We believe that this air quality monitor allows anyone to have access to the information and that’s what it is. It’s a partnership, information sharing between the government of Rwanda and the United States Government on the importance of air quality.

One can think that the reason why you brought your Air Quality Monitor is because Rwanda’s Air Quality Monitoring system is not working properly. Is this the real fact?

There are two reasons. One, I do believe that having an additional data point of another air quality monitor will assist and benefit Rwandans just as much as it will Americans.

I do not think that the air quality that was being produced, the data was insufficient. I believe that Rwanda has a robust air quality monitoring system. This is just another opportunity to share another data point on the importance of Air quality and I believe that having that ongoing conversation with our remote colleagues is important. It’s not just this is what the United States is saying when it comes to climate, but, where’s the conversation. REMA has been a great partner working with the US Embassy on the importance of air pollution and climate change and the reason why I think that this air quality monitor will be successful, is that Rwandans are already taking the necessary steps to decrease air pollution in many ways.

 For instance, you can look at car free Sundays that we’ve seen throughout the country. You can also look at the increased usage of E-bikes and e-motorcycles. I believe there’s a US company Ampersand that I saw a little while ago that they received a $3.5 million capital investment. So, you see that Rwanda is walking the talk on how we can cut back on-air pollution.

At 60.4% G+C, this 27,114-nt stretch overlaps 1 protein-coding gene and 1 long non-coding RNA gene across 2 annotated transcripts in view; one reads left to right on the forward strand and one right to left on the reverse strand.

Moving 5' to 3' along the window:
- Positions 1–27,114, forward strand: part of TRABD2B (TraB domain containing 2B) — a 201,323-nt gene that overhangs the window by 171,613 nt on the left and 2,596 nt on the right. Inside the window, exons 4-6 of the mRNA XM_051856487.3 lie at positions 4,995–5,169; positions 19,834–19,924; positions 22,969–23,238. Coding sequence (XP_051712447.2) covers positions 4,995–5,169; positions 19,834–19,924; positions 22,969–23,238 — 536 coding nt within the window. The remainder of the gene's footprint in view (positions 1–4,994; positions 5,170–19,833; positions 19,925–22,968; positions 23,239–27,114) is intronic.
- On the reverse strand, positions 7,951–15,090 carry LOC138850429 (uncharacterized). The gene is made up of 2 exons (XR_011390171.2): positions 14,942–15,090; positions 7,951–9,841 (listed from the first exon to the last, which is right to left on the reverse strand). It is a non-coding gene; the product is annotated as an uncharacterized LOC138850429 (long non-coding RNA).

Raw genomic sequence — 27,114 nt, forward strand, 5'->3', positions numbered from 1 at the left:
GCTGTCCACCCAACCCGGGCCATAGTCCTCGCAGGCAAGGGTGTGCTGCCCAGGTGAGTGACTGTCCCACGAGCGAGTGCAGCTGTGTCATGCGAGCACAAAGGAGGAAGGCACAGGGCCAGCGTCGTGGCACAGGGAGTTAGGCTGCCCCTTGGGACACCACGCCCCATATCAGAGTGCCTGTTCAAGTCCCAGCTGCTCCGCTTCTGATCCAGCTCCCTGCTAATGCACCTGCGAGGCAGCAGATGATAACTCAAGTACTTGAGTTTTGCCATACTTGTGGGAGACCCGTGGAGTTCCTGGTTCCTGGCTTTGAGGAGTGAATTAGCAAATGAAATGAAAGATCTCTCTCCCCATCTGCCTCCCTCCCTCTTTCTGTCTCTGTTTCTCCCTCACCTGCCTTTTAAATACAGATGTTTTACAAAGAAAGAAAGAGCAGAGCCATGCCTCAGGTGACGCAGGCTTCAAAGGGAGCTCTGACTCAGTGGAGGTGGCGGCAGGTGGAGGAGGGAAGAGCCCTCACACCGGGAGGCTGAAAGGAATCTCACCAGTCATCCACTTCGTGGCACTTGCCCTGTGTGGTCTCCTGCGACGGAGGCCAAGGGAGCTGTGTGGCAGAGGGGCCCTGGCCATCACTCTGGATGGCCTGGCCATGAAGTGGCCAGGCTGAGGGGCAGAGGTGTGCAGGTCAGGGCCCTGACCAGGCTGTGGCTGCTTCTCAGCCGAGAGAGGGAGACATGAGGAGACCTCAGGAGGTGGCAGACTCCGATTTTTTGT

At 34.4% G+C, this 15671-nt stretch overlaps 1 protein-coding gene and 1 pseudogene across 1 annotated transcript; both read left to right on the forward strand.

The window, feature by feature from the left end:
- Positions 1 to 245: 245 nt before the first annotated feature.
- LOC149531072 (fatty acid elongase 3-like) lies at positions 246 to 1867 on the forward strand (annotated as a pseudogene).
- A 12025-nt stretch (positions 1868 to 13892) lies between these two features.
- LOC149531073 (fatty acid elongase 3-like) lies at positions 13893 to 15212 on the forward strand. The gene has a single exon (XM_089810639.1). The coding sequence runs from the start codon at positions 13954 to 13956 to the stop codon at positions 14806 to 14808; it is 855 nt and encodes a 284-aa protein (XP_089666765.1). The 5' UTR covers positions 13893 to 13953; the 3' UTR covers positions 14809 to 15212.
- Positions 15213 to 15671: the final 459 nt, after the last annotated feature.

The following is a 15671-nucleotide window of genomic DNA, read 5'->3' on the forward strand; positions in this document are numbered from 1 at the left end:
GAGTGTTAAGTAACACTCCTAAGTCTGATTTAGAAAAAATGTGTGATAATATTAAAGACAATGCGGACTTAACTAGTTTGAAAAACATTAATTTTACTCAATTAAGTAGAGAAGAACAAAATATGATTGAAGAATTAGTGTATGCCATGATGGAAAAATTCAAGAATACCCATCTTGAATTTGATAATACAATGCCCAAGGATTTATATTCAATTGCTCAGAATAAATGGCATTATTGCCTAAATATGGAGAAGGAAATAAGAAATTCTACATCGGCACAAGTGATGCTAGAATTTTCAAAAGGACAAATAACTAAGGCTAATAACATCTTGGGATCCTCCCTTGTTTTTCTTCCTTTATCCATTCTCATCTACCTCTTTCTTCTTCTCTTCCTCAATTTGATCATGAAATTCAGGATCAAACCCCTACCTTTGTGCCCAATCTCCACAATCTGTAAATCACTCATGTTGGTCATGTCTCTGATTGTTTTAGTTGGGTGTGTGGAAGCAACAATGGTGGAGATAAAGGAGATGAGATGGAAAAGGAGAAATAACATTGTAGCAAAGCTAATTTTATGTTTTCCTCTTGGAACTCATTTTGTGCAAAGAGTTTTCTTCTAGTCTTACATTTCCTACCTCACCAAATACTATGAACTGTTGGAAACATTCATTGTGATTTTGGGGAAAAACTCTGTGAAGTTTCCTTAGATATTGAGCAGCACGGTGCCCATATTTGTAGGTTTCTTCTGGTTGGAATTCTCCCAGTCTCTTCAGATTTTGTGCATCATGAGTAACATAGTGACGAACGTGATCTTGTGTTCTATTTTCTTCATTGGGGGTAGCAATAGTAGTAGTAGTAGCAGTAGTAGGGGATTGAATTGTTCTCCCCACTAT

Another data point to think about, as I saw, was in the Rwanda news about how there’s this government push for having Rwandans use cleaner alternatives when it comes to cooking where you’re not just necessarily relying on coal and wood or grass but you might be relying on gas or electric stoves.

So, I believe that Rwandans are aware of the challenges that they face when it comes to air pollution and air quality. And so, when I look at what the United States can do, it’s being a partner with Rwanda.

Through a Power Africa investment, OffGridBox installed modular solar energy systems to power six off-grid healthcare facilities in Rwanda’s Nyamagabe, Kayonza, Nyagatare, and Muhanga districts – the solution providing power and clean drinking water to Gasagara healthcare center was inaugurated on March 25, 2021.

We have great resources here at the US Embassy, for instance, let’s look at our USAID colleagues, when you look at the Power Africa USA programme, thus far Power Africa has contributed to over 183 megawatts here in Rwanda, so ensuring that there’s access to electricity. So, this receives this on grid off grid project. So, the importance of that is that Rwanda, United States are working together to find tangible solutions to the challenges that we face when it comes to climate.

Just a few weeks ago, I had the opportunity to take our Chargé d’Affaires Deborah McLean out to Lake Kivu to see ContourGlobal, there are methane extractions barrage and you can just see the innovation that ContourGlobal and the government of Rwanda has and just extracting the methane that’s already naturally in the lake, and using that to generate electricity. That’s just one example.